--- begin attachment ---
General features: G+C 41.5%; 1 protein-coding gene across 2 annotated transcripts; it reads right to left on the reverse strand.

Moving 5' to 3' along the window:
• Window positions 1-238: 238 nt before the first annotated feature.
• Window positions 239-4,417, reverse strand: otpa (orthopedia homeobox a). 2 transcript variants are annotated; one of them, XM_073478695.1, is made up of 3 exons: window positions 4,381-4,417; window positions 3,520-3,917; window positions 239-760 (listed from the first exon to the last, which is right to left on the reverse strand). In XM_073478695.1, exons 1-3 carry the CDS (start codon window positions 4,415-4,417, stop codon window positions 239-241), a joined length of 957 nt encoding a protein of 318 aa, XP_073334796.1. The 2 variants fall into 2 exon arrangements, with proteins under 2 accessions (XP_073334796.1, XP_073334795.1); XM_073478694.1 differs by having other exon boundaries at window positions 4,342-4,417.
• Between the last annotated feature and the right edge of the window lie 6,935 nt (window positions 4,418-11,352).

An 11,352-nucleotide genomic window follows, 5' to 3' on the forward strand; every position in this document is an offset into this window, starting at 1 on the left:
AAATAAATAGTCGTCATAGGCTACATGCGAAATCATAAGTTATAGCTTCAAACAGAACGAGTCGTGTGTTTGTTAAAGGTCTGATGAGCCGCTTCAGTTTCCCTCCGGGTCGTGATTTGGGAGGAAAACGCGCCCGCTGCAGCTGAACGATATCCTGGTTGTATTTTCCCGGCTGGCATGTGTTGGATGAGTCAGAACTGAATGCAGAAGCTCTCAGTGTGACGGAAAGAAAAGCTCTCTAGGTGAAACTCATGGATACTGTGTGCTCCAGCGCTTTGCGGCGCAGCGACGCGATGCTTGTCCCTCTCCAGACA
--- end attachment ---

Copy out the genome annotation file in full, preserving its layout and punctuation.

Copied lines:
General features: G+C 41.5%; 1 protein-coding gene across 2 annotated transcripts; it reads right to left on the reverse strand.

Moving 5' to 3' along the window:
• Window positions 1-238: 238 nt before the first annotated feature.
• Window positions 239-4,417, reverse strand: otpa (orthopedia homeobox a). 2 transcript variants are annotated; one of them, XM_073478695.1, is made up of 3 exons: window positions 4,381-4,417; window positions 3,520-3,917; window positions 239-760 (listed from the first exon to the last, which is right to left on the reverse strand). In XM_073478695.1, exons 1-3 carry the CDS (start codon window positions 4,415-4,417, stop codon window positions 239-241), a joined length of 957 nt encoding a protein of 318 aa, XP_073334796.1. The 2 variants fall into 2 exon arrangements, with proteins under 2 accessions (XP_073334796.1, XP_073334795.1); XM_073478694.1 differs by having other exon boundaries at window positions 4,342-4,417.
• Between the last annotated feature and the right edge of the window lie 6,935 nt (window positions 4,418-11,352).

An 11,352-nucleotide genomic window follows, 5' to 3' on the forward strand; every position in this document is an offset into this window, starting at 1 on the left:
AAATAAATAGTCGTCATAGGCTACATGCGAAATCATAAGTTATAGCTTCAAACAGAACGAGTCGTGTGTTTGTTAAAGGTCTGATGAGCCGCTTCAGTTTCCCTCCGGGTCGTGATTTGGGAGGAAAACGCGCCCGCTGCAGCTGAACGATATCCTGGTTGTATTTTCCCGGCTGGCATGTGTTGGATGAGTCAGAACTGAATGCAGAAGCTCTCAGTGTGACGGAAAGAAAAGCTCTCTAGGTGAAACTCATGGATACTGTGTGCTCCAGCGCTTTGCGGCGCAGCGACGCGATGCTTGTCCCTCTCCAGACA